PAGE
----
Who can read without a touch of melancholy the closing paragraph of Mommsen's “ History of Rome”? — “We have reached the end of the Roman Republic. We have seen it rule for five hundred years in Italy and in the countries on the Mediterranean. We have seen it brought to ruin in politics and morals, religion and literature, not through outward violence, but through inward decay, and thereby making room for the new monarchy of Cæsar. There was in the world as Cæsar found it much of the noble heritage of past centuries, and an infinite abundance of pomp and glory, but little spirit, still less taste, and, least of all, true delight in life. It was indeed an old world; and even the richly-gifted patriotism of Cæsar could not make it young again. The dawn does not return till after the night has fully set in and run its course.” Such was the fate of Rome and of Italy. To other nations the night has never been broken since first it set in ; while some are even now struggling doubtfully between day and night. Still the beautiful analogy of Mommsen must not be received as the universal law of history. Sometimes, at least, that which is taken for the setting-in of night is only the coming-on of an eclipse, from whose chill, ghastly, ominous shadow the sun at length emerges, to mount undimmed toward the zenith. An increase of his spots may indicate, not impending obscuration or destruction, but the burning-up of grosser matter by which he intensifies his light and heat.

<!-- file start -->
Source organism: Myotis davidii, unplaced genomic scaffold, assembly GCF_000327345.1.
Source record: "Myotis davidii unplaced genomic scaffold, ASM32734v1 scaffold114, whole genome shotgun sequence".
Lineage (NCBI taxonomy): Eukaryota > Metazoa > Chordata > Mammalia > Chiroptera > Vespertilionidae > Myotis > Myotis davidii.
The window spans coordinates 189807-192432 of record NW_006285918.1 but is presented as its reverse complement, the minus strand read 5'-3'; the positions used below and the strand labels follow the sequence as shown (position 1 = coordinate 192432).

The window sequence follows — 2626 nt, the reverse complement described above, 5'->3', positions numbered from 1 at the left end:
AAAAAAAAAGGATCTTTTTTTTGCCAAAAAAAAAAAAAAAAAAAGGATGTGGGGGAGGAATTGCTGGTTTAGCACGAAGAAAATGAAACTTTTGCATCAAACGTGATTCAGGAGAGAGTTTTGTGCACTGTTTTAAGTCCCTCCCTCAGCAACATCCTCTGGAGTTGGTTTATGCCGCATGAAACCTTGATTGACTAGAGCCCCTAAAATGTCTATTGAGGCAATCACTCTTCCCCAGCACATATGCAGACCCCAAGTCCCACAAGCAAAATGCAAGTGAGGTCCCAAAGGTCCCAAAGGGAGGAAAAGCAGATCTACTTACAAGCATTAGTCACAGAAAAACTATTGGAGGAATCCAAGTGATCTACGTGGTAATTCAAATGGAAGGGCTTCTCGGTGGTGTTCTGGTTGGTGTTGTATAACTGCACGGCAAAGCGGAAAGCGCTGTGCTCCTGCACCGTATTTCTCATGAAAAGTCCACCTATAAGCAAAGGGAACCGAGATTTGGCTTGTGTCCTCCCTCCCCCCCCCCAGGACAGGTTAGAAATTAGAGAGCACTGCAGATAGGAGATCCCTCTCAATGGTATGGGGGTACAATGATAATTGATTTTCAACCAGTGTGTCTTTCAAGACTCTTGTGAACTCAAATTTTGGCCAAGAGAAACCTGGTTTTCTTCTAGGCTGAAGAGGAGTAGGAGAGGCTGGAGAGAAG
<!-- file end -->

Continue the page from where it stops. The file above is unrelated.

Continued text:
If the principle of decay is lodged in the very life of nations, then the American people must decline, in their turn; but, so far as any prognostics can be detected in their organic constitution or national life, they need feel no alarm till they shall have advices that Macaulay's NewZealander has “ taken his stand on a broken arch of London Bridge to sketch the ruins of St. Paul's.” The nation is not likely to die young: its Constitution has gone through the seasoning process, and come out with new vigor from every attack. Always a power of life, it has shown itself, in time of need, a living power. On retiring from the presidency, Washington said to his countrymen, “ This government, the offspring of our own choice, uninfluenced and unawed, adopted upon full investigation and mature deliberation, completely free in its principles, in the distribution of its powers uniting security with energy, and containing within itself a provision for its own amendment, has a just claim to your confidence and your support.” To-day a leading organ of opinion in England pronounces the Constitution of the United States “the inost sacred political document in the whole world." ]

The government that Washington commended as “ well worth a fair and full experiment” has taken its place in the halls of political science as an authoritative example, has taken its seat in the high court of nations as a co-ordi. nate power. It no longer asks philosophers to stand by

1 See leading editorial of the London Times, Dec. 9, 1875.